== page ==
kheru2006 (kheru2006) wrote,
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'Softer fields' not irrelevant

THE Education Ministry is looking at ways to promote interest in science among students. This, Second Education Minister Datuk Seri Idris Jusoh shared on Saturday, was because only 37 per cent of students currently enrolled in secondary schools are in the science stream.

In 2012, it was reported that less than 20 per cent of the 472,541 students who sat for the Sijil Pelajaran Malaysia were science stream students -- a long way from the 60:40 target ratio for science and arts students.

Making science and technology the focus of the day is not a new or surprising development. The competitive edge of a nation will, after all, be decided by its technological advancement, skills, and research and development abilities. This focus has, however, opened up once again the longstanding science versus humanities debate.

Will the stress on science relegate arts to a position of lesser significance? Will the development of culture and the arts languish with this swing towards science? The nation's aggressive emphasis on science has apparently been identified as a factor that has caused arts and the social sciences to be pushed to the side.

At the universities, students are already gravitating towards the programmes bluntly referred to as the cari makan courses that will enable them to easily secure jobs, preferably well-paying ones, when they graduate. These are the science-related courses and, to a certain extent, business management programmes.


A music class at SM Seafield in Subang Jaya, Selangor.
Will the stress on science relegate the arts to a position of lesser significance?

There are the public universities that cannot fill up all the places offered for social science. Many steer clear of history, philosophy and other similar courses. Humanities students appear to be where they are not because they want to be, but because they had no choice.

"Students who do go for these courses are usually those who are content to just grab anything in order to secure a place in university," a lecturer shared.

More scholarships are also allocated to those pursuing science-related courses at graduate and postgraduate levels. A general lack of awareness of the job opportunities available upon graduation is another factor why students shy away from humanities courses. Those who take history, for instance, need not necessarily become historians, but most are unaware of other possible career paths.

The dwindling number of students taking up humanities courses has raised concern among educationists who caution that it might lead to the humanities -- which encompass courses such as literature, philosophy, music, art and history -- becoming irrelevant in future.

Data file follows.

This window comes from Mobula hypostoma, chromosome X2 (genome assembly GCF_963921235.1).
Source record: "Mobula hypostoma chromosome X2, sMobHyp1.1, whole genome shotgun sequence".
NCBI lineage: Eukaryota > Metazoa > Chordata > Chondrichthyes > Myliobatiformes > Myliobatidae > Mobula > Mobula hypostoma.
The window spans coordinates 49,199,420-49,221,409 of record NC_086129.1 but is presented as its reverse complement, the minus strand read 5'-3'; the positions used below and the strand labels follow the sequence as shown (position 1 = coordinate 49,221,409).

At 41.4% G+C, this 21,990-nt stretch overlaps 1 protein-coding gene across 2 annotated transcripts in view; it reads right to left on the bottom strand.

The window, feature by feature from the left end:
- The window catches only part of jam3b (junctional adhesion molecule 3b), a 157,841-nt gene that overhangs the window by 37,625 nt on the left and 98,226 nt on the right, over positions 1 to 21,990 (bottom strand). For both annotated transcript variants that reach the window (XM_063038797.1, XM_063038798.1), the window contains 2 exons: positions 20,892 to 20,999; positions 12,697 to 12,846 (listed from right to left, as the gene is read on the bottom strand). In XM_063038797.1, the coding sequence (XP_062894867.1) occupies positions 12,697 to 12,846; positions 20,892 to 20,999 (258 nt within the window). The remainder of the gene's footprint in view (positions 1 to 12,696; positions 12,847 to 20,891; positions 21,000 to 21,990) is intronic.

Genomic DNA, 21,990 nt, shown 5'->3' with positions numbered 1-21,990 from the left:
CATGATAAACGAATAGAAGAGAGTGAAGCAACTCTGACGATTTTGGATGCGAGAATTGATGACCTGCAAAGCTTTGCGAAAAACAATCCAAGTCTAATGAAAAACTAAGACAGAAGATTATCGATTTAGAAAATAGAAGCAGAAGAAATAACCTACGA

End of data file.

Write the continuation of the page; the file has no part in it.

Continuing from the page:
It has been observed that the younger generation is losing interest in what has been described as "the finer things in life" -- the languages, culture and arts -- in the pursuit of high-technology. They are turning away from the so-called "softer fields" to focus on areas they think offer brighter career prospects.

An academic noted that the arts were coming to be perceived as increasingly irrelevant and less necessary to modern life, as compared to other forms of knowledge.

"This should not be so. Aesthetics reflect a person's most important values in a concrete way, providing the impetus to seek even greater personal growth and achievement. Promoting Malaysian creativity will nurture a society that is more appreciative of beauty and the arts."

Lopsided emphasis placed on science and technology had resulted in some universities in the West closing down certain departments or reducing the number of academics teaching specific disciplines. The declining popularity of humanities is also glaringly obvious going by the type of courses offered by private institutions of higher learning. Hardly any offer humanities-related disciplines such as history, geography, literature or philosophy. The reason is simple -- as private educational institutions are market driven, it would not make economic sense to offer courses that are not in demand.

It is a vicious cycle indeed. Something will inevitably get sidelined when stress is placed on something else. While no one is denying the importance of technological advancement, Malaysians need to balance the development of technology with social and cultural considerations. Everyone, whether a scientist or an engineer, lives and works within a social system. Ultimately, too, it is those with excellent communication, leadership and critical thinking skills who are most likely to land the jobs.



Chok Suat Ling | sling@nst.com.my Chok Suat Ling is New Sunday Times Editor NST Opinion Columnist 01 May 2014
Tags: arts, education, science
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